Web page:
Aimed at traditionally elite industries such as law and accountancy, the initiative aims to boost social mobility by giving extra credits to graduates from poorer backgrounds.
How it works
Companies that sign up to the scheme gain access to exam results of 3,500 schools and 2.5 million postcodes. Recruiters will also be able to view applicants’ GCSE and A-level grades in relation to the overall performance of their school.
“Often the most remarkable candidates don’t shine when firms are sifting through thousands of applications,” says Raphael Mokades, founder of Rare – the recruitment agency that designed the system.
“They might not have done relevant work experience, or climbed Mount Kilimanjaro but they might have got AAA from a school where the average grades are DDE, while working 20 hours a week,” he added.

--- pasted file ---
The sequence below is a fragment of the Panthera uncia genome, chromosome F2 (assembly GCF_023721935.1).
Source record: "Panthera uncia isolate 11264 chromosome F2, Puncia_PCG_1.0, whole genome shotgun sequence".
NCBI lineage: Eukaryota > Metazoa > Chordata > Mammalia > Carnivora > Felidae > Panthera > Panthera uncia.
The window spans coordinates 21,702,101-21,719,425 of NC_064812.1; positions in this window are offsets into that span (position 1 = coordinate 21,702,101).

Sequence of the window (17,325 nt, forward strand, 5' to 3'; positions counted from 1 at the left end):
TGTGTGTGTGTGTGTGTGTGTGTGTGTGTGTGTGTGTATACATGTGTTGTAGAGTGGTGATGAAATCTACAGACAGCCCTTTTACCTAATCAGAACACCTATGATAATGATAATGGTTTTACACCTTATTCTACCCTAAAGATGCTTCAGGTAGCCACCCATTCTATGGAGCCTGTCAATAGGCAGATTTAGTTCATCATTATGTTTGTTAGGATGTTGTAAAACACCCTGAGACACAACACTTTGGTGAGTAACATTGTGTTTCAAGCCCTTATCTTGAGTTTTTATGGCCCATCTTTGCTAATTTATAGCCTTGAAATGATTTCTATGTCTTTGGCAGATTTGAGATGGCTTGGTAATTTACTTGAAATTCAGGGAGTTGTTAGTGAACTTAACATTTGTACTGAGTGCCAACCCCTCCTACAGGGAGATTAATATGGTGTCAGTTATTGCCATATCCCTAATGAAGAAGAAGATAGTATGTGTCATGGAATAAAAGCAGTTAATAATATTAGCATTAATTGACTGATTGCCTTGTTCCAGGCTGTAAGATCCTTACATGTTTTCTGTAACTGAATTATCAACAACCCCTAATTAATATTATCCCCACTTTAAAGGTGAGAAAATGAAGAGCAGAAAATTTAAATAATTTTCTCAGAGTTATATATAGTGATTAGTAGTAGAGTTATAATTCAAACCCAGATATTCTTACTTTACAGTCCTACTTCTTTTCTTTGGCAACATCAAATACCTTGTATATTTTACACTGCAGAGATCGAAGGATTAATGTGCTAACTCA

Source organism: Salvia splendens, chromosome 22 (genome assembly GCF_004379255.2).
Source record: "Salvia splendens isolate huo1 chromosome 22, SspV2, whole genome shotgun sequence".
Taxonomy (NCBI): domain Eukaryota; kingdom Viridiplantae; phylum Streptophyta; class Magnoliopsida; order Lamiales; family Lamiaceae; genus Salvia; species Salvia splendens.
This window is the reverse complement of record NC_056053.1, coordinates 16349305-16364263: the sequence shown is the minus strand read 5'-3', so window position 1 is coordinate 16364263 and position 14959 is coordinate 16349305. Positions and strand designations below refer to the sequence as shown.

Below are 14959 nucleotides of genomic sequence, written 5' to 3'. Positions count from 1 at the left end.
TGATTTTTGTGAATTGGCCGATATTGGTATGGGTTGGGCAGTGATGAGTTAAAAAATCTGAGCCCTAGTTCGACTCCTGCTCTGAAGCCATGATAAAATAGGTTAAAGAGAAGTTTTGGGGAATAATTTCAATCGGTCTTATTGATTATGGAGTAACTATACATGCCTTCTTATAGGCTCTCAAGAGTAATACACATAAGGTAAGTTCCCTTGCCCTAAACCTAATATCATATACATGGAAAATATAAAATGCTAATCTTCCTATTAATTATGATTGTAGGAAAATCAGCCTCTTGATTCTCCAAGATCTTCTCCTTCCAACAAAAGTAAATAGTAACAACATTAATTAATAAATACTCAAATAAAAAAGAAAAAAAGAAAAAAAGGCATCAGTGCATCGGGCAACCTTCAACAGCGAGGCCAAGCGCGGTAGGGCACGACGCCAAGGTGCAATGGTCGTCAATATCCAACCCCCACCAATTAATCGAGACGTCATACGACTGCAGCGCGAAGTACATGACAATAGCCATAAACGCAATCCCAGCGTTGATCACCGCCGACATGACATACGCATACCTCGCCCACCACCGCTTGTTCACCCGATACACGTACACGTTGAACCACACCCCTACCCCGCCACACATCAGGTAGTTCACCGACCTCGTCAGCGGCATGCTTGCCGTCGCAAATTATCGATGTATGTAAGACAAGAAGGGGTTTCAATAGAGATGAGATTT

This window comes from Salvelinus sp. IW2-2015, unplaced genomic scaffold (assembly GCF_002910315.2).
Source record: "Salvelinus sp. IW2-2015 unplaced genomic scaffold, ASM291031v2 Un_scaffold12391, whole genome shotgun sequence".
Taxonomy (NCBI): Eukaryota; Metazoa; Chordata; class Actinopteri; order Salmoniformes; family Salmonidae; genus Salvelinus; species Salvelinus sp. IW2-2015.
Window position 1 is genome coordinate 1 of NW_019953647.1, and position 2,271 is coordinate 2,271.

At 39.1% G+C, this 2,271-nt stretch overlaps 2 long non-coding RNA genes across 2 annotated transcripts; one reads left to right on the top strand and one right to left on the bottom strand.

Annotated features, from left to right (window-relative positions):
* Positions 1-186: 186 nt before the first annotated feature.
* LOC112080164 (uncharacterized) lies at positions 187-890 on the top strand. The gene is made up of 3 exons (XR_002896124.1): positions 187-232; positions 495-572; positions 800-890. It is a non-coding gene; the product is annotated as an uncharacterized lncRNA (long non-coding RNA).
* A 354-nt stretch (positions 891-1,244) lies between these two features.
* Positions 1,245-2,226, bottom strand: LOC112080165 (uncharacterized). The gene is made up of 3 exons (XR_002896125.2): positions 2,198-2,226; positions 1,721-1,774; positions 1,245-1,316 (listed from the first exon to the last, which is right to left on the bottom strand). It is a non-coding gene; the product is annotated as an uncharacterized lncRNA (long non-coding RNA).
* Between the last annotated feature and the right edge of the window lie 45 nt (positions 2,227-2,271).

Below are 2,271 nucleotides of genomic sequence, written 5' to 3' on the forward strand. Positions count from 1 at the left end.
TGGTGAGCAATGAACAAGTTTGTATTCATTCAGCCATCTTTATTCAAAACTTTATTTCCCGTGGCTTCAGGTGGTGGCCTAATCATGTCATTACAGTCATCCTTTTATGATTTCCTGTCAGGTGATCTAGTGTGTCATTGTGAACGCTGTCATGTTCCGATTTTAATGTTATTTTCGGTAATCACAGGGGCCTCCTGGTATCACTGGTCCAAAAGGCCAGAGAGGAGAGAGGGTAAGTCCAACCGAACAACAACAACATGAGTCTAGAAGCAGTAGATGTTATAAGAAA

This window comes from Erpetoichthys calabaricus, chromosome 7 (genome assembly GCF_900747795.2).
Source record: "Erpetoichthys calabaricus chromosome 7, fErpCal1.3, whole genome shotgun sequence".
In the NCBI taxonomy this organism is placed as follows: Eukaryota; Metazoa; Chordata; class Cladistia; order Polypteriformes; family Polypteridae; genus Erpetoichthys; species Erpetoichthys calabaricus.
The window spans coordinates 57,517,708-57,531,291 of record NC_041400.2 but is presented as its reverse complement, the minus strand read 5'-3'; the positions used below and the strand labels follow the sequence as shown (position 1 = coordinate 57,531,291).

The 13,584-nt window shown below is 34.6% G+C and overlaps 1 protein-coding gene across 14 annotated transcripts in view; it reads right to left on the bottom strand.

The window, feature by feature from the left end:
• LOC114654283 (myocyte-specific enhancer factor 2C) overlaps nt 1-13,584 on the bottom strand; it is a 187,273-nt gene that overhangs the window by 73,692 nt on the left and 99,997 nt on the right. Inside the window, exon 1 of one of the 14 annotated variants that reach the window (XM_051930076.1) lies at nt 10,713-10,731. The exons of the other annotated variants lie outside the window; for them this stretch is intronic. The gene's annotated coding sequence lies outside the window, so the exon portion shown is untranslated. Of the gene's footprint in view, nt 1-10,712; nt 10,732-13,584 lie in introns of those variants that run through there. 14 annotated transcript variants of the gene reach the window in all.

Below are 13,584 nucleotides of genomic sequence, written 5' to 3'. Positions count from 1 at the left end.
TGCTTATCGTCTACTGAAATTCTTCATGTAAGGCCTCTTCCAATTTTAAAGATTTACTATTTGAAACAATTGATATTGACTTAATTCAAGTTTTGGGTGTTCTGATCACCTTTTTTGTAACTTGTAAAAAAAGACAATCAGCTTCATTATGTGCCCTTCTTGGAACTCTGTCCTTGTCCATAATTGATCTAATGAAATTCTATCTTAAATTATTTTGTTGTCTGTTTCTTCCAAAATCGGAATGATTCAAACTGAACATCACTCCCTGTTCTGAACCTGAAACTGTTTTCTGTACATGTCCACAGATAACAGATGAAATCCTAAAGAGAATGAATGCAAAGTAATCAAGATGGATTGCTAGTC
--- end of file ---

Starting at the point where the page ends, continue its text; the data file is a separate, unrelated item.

As well as being able to compare applicants to their school peers, employers will also be able to see if candidates received free school meals or are the first in their family to go to university.
Stand-out candidates can then be “flagged-up” – meaning the normal requirements may be reduced.
Up to 20 companies have signed up so far, including prestigious law firm Baker & McKenzie.
“[The scheme] has the potential to revolutionise the way we recruit,” Sarah Gregory, the company’s inclusion and diversity partner, told the Daily Mail. “It will introduce a level playing field.”
In professions that are dominated by privately-educated graduates, working-class applicants are often at a disadvantage – but one UK scheme is hoping to change the status quo.